The researchers placed the corals in 70-liter tanks—but not in a lab, as other experiments on coral resilience had done, but outside on Coconut Island, where they would be exposed to the same weather as a reef just offshore.They filled a total of 40 tanks with sand, rubble, reef fish, plankton, and other reef features. The idea was to simulate ocean conditions as realistically as possible.
“That’s why our experiment is different,” McLachlan says. “It’s more informative of how Hawaiian reefs might actually respond [to climate change].”
It’s also the longest such coral experiment ever to be conducted, she says.
For 22 months, the researchers subjected some corals to 2ºC of warming, some to acidified water, and some to both changes. A fourth set of tanks was left completely alone to serve as a control.
The tanks that tested both warming and ocean acidification together were the most realistic simulations of the future, says Andréa Grottoli, a coral biogeochemist at Ohio State and the senior author on the study. In all the tanks, she and her colleagues monitored a suite of physiological indicators to see how the corals were responding over time to their environment—and the results were heartening.
“We saw this long-term arc where you see stress responses, but after long enough there was acclimatization,” says Grottoli. The implication is that, with enough time to adapt to their surroundings, some corals may survive the stressful conditions wrought by climate change.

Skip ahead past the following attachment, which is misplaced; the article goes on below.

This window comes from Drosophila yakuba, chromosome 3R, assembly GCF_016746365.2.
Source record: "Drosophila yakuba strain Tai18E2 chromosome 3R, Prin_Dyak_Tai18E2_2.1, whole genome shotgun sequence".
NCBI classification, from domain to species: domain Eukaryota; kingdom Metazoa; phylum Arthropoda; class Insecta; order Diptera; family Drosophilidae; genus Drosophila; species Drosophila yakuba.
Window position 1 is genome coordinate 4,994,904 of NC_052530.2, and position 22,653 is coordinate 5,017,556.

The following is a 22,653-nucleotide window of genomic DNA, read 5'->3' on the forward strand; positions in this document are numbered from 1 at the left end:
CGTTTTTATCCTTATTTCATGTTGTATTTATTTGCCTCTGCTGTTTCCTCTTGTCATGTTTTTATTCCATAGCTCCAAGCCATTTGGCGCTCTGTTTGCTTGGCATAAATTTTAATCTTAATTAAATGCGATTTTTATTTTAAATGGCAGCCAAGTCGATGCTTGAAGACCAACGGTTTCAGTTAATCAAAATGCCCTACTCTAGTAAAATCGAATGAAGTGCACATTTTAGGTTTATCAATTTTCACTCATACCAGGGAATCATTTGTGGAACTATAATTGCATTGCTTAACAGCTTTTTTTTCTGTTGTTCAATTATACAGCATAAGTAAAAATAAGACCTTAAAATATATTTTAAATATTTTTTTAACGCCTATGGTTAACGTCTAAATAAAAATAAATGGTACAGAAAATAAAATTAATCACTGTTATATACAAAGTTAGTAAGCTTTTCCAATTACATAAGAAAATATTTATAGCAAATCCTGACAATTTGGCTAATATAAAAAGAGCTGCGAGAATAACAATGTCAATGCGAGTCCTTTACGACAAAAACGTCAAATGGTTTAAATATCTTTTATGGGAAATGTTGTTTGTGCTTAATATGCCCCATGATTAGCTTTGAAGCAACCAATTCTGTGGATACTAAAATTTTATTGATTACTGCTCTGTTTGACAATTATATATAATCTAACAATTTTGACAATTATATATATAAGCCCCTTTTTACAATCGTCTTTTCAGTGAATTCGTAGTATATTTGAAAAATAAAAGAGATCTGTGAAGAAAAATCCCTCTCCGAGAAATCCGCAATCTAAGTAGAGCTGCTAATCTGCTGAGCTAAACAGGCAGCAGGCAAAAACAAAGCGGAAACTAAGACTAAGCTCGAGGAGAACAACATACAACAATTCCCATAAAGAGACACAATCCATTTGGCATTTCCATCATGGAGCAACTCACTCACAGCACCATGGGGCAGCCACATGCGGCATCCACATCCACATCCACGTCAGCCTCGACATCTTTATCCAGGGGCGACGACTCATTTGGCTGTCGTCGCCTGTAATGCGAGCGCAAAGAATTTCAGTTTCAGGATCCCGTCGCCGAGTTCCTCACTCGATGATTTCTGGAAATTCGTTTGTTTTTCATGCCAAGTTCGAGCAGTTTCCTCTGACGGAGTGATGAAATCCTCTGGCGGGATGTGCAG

Overall, of the corals exposed to both conditions, 46 percent of rice coral, 56 percent of lobe coral, and 71 percent of finger coral survived. Many of the corals were even thriving.
“They weren’t just struggling. Two of the three species were doing really well,” says Grottoli. And her team may have underestimated the resilience of the third species, rice corals, she says. Rice corals are nourished not just by their symbiotic algae but by eating zooplankton, and in the experiments they were fed less zooplankton than they might normally get in the wild.
“The paper supports what has been observed in Hawaii,” says Ku'ulei Rodgers, a coral expert at the University of Hawaii at Manōa who monitors the state’s reefs and was not involved with the study.
“However, there is a limit to the rate at which acclimatization can protect corals from bleaching as temperatures continue to increase,” she says in an email, noting that the 2014-2015 marine heat wave in Hawaii also killed many lobe and finger corals.